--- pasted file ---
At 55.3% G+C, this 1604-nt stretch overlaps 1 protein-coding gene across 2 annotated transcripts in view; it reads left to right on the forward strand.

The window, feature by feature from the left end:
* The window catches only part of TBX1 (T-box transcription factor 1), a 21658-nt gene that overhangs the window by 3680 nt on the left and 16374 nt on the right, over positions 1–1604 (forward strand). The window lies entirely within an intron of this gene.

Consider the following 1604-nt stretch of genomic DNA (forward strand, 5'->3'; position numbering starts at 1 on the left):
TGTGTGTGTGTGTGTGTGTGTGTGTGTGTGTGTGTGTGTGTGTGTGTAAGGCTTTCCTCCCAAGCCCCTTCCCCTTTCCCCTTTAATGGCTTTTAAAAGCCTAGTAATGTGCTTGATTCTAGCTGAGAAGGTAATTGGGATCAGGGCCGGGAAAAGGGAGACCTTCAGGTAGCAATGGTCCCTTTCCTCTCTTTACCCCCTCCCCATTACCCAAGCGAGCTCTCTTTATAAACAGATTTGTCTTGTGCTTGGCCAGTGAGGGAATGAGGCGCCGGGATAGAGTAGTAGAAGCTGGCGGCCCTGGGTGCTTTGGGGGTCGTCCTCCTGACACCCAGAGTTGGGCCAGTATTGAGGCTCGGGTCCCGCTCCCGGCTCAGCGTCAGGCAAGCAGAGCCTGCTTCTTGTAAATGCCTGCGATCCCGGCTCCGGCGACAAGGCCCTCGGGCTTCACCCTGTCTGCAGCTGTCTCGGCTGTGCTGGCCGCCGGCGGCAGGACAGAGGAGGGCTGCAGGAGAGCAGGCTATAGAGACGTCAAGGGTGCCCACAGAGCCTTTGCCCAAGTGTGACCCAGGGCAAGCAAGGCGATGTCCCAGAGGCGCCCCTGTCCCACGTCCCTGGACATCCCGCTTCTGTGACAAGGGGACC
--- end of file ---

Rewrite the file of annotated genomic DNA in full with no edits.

At 55.3% G+C, this 1604-nt stretch overlaps 1 protein-coding gene across 2 annotated transcripts in view; it reads left to right on the forward strand.

The window, feature by feature from the left end:
* The window catches only part of TBX1 (T-box transcription factor 1), a 21658-nt gene that overhangs the window by 3680 nt on the left and 16374 nt on the right, over positions 1–1604 (forward strand). The window lies entirely within an intron of this gene.

Consider the following 1604-nt stretch of genomic DNA (forward strand, 5'->3'; position numbering starts at 1 on the left):
TGTGTGTGTGTGTGTGTGTGTGTGTGTGTGTGTGTGTGTGTGTGTGTAAGGCTTTCCTCCCAAGCCCCTTCCCCTTTCCCCTTTAATGGCTTTTAAAAGCCTAGTAATGTGCTTGATTCTAGCTGAGAAGGTAATTGGGATCAGGGCCGGGAAAAGGGAGACCTTCAGGTAGCAATGGTCCCTTTCCTCTCTTTACCCCCTCCCCATTACCCAAGCGAGCTCTCTTTATAAACAGATTTGTCTTGTGCTTGGCCAGTGAGGGAATGAGGCGCCGGGATAGAGTAGTAGAAGCTGGCGGCCCTGGGTGCTTTGGGGGTCGTCCTCCTGACACCCAGAGTTGGGCCAGTATTGAGGCTCGGGTCCCGCTCCCGGCTCAGCGTCAGGCAAGCAGAGCCTGCTTCTTGTAAATGCCTGCGATCCCGGCTCCGGCGACAAGGCCCTCGGGCTTCACCCTGTCTGCAGCTGTCTCGGCTGTGCTGGCCGCCGGCGGCAGGACAGAGGAGGGCTGCAGGAGAGCAGGCTATAGAGACGTCAAGGGTGCCCACAGAGCCTTTGCCCAAGTGTGACCCAGGGCAAGCAAGGCGATGTCCCAGAGGCGCCCCTGTCCCACGTCCCTGGACATCCCGCTTCTGTGACAAGGGGACC